The skills gap is real, and Americans still haven’t seen the worst of it. According to SkillsUSA, a national organization that provides career and technical education to more than 360,000 high school and college students, 5.6 million unfilled skilled jobs exist today — 75% of which don’t require a four-year degree. That’s more than 4 million open U.S. jobs that don’t require a college education.
On top of the staggering number of job openings in the trades that we face today, the National Association of Manufacturers (NAM) says nearly 3.5 million new manufacturing jobs likely will be needed over the next decade, 2 million of which are expected to go unfilled due to the skills gap. At the same time, demand for housing construction will also continue to increase. If we cannot fill these positions with skilled workers, business and homeowners will see more delayed projects and higher home prices.
Many programs and organizations are addressing pieces of the skills gap, but what we need most is a change in perception. Americans need to be shown how fulfilling and lucrative a career in the trades can be. Unfortunately, as a country, we’re actively discouraging young people from considering careers in the trades. Key influencers in shaping career paths — parents, teachers and guidance counselors — are stuck in a loop that preaches traditional, four-year degrees as the best path to success. But more people are realizing that a college degree, even with the enormous price tag, doesn’t guarantee a job or decent pay.
We need to break the decades-old loop and challenge young people to explore the trades. It’s critical for those key influencers to teach the advantages of skilled trades and how they might be a better fit for some lifestyles — job flexibility, potentially high wages and the opportunity for creativity and pride of ownership. According to NAM, the average U.S. manufacturing worker earned $81,289 annually in 2015, including pay and benefits. That’s higher than the average salaries for many positions that require four-year college degrees.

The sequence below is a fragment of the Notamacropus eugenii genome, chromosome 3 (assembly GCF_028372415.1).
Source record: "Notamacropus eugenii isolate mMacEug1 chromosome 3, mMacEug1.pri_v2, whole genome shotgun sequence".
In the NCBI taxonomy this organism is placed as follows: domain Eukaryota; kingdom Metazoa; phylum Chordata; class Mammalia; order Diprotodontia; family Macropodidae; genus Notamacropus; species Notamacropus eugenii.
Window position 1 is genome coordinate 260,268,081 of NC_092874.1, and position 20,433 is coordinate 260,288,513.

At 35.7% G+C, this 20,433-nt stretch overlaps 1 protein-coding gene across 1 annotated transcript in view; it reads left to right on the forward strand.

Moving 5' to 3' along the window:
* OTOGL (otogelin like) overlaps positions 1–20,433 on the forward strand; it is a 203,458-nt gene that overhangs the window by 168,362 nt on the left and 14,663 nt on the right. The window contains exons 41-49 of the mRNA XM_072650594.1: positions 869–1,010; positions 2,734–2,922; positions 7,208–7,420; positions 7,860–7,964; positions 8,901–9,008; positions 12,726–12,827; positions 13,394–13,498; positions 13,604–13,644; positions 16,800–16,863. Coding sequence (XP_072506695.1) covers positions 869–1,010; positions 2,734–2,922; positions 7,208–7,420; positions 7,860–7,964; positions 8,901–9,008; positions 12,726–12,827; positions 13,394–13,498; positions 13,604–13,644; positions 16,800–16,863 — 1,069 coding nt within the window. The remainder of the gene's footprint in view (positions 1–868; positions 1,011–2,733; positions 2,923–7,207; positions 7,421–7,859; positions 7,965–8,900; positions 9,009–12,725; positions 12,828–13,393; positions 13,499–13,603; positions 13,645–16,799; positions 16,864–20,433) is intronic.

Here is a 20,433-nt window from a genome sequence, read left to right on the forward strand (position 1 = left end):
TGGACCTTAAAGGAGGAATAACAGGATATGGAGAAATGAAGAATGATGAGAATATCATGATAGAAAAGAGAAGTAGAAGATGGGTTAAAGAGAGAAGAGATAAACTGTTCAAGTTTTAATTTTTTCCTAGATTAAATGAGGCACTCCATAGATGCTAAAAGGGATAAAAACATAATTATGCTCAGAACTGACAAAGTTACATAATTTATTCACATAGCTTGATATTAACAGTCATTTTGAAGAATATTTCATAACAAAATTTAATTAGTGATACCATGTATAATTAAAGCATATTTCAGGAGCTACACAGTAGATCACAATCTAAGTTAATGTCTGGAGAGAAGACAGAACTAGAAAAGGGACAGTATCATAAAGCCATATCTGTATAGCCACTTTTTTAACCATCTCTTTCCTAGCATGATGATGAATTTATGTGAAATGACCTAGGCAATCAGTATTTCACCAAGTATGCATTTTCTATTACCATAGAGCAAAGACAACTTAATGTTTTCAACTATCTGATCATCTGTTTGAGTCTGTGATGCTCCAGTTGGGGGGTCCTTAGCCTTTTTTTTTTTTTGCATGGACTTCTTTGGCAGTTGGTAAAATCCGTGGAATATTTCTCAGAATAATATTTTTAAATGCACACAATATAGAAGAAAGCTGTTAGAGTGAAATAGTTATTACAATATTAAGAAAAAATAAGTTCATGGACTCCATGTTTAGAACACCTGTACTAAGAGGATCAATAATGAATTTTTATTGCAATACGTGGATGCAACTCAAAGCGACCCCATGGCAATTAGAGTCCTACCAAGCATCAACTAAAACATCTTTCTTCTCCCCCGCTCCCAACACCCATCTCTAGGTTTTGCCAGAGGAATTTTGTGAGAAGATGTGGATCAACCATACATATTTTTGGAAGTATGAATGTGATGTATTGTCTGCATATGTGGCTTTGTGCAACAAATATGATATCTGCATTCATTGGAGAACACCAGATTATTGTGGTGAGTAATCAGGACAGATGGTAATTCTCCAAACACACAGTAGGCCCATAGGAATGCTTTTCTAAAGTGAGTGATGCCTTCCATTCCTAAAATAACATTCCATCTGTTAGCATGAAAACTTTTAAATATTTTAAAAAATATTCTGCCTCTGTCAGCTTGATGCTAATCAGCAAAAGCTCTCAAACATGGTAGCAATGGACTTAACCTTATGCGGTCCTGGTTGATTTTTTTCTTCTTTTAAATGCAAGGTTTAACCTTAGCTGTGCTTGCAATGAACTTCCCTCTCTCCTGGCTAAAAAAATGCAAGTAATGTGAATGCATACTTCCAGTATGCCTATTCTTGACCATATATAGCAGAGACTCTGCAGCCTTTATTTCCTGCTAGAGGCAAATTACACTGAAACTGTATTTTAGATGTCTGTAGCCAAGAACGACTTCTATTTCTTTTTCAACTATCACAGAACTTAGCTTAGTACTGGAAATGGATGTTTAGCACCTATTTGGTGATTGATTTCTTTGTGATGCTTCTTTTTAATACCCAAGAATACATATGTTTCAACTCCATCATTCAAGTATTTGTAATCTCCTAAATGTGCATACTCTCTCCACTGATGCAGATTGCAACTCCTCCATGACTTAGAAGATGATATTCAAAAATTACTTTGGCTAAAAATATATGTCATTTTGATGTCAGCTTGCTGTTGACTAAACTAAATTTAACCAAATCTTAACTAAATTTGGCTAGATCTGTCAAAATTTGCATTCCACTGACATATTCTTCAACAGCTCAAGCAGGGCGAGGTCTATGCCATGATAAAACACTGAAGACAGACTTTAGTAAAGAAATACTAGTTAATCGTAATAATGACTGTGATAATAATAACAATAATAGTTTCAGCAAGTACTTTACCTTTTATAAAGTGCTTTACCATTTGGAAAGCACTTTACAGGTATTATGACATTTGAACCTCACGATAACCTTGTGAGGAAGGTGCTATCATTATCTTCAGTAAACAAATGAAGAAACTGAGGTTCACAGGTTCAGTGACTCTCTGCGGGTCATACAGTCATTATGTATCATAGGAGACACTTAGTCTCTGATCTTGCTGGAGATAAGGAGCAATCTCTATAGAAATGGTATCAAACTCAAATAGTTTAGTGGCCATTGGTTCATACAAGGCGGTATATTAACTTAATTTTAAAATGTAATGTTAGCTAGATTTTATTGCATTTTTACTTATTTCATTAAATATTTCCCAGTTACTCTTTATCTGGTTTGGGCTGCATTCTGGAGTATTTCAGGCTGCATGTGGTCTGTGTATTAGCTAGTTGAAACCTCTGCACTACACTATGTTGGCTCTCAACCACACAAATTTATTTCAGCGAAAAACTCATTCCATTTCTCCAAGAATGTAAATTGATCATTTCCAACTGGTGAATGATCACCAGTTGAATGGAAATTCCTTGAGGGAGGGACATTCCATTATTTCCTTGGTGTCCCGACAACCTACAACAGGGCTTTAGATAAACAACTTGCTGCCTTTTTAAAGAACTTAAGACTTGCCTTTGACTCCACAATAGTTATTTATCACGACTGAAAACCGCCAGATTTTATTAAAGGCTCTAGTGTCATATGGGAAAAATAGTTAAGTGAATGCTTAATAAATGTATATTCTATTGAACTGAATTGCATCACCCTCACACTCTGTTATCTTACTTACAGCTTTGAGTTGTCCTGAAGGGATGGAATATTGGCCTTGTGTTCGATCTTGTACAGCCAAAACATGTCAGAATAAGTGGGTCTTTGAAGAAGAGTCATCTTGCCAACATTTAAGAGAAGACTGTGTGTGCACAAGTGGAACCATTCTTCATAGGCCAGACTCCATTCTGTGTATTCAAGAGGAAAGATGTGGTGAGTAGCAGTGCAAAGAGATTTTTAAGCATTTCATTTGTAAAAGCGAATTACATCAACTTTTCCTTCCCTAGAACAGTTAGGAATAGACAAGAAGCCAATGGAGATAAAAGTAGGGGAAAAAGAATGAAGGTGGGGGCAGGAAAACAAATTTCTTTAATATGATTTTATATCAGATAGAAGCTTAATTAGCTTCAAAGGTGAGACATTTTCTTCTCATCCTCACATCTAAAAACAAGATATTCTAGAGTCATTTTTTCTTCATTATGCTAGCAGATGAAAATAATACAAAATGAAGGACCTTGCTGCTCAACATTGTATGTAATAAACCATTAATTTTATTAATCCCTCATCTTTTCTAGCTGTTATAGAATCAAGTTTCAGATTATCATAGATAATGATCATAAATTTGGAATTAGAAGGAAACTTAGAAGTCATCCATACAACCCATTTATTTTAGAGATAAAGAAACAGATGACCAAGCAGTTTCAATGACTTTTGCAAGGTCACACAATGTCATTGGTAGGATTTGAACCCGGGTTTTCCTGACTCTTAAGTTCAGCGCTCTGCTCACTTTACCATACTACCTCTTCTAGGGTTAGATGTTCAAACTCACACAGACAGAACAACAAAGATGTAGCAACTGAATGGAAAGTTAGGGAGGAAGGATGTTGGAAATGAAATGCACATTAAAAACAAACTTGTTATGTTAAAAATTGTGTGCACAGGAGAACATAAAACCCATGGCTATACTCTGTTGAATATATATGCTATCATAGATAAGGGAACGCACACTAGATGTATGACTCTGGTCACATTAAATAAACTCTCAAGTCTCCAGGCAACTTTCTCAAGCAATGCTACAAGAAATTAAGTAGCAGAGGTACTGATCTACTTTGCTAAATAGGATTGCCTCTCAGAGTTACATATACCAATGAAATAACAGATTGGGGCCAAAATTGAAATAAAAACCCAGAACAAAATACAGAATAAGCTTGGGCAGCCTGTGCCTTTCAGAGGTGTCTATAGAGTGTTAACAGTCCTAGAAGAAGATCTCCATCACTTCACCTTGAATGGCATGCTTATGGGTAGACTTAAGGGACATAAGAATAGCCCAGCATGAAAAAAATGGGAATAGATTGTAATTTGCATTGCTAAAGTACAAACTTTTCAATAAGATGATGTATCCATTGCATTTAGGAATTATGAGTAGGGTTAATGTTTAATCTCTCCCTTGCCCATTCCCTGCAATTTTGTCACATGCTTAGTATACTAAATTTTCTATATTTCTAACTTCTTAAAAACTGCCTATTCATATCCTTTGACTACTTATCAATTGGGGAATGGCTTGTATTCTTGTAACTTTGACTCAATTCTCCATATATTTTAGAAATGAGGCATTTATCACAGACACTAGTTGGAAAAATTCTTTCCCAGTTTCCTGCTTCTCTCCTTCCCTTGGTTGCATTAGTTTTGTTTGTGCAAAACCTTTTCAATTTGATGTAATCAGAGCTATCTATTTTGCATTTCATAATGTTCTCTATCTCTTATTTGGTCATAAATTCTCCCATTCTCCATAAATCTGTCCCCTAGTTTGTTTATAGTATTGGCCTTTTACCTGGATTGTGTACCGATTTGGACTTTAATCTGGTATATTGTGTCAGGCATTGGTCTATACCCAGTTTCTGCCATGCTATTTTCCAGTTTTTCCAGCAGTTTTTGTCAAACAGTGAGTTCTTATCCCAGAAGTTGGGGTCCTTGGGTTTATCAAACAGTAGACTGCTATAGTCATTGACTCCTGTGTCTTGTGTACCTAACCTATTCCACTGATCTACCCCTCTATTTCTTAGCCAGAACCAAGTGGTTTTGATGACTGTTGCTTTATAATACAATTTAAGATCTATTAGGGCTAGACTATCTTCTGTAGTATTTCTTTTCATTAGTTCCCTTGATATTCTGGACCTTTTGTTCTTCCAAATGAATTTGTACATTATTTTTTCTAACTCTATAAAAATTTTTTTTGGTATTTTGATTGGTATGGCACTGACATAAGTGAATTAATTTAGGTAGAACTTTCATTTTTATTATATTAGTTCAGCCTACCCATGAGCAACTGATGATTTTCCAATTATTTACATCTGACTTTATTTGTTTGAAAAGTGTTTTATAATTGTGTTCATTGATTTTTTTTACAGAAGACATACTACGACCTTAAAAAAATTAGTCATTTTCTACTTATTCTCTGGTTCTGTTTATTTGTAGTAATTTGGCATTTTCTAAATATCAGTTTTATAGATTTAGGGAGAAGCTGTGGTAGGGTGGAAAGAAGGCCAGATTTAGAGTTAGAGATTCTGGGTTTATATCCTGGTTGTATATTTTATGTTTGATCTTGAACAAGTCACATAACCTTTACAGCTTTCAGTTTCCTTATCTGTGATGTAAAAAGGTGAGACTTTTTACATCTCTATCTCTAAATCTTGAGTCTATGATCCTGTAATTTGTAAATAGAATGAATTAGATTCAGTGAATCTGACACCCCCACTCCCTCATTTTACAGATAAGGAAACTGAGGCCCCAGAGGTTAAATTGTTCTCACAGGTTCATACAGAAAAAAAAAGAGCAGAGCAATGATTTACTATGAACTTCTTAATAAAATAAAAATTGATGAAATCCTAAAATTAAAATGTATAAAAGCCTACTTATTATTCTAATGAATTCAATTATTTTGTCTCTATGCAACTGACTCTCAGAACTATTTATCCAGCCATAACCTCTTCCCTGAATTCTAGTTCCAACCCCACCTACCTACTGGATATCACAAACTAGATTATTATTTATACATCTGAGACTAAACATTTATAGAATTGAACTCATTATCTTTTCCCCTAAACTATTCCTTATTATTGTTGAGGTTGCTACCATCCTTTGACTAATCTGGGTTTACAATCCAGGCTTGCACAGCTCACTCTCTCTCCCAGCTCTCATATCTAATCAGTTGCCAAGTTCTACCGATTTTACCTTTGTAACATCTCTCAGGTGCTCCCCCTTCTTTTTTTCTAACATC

As for featuring the trades academically, studies show that technical and vocational programs increase student engagement and keep students interested in school. We need to give students opportunities to explore careers in the trades and advocate for vocational education programs to be reintroduced to schools so that they know all their career options. Businesses should also be encouraged to invest in talent by offering internships, apprenticeship programs, summer jobs and co-op study opportunities on the local level to provide real-world, on-the-job experiences.
At Klein Tools, we believe in investing in our youth for a better future. We are proud to support thousands of technical schools through our partnerships with the International Brotherhood of Electrical Workers (IBEW) and the Independent Electrical Contractors (IEC). Our annual “Electrician of the Year” program generates awareness of the skilled trades and recognizes how electricians contribute to their own communities. We also offer internships in our manufacturing facilities in Mansfield, TX.
Here are some ways companies within skilled trade industries can help change perceptions:
- Market your jobs and products through the eyes of a millennial.
- Tell real-world stories of personal success and benefits.
- Serve as a voice for the industry and provide testimonials about how becoming a skilled tradesperson is life-changing.
What is your perception of workers in the trades? When you think about manufacturing jobs, what comes to mind? If it isn’t a younger, talented, hard worker, you can do more to change the narrative.
Mark Klein is co-president of Klein Tools, Lincolnshire, IL.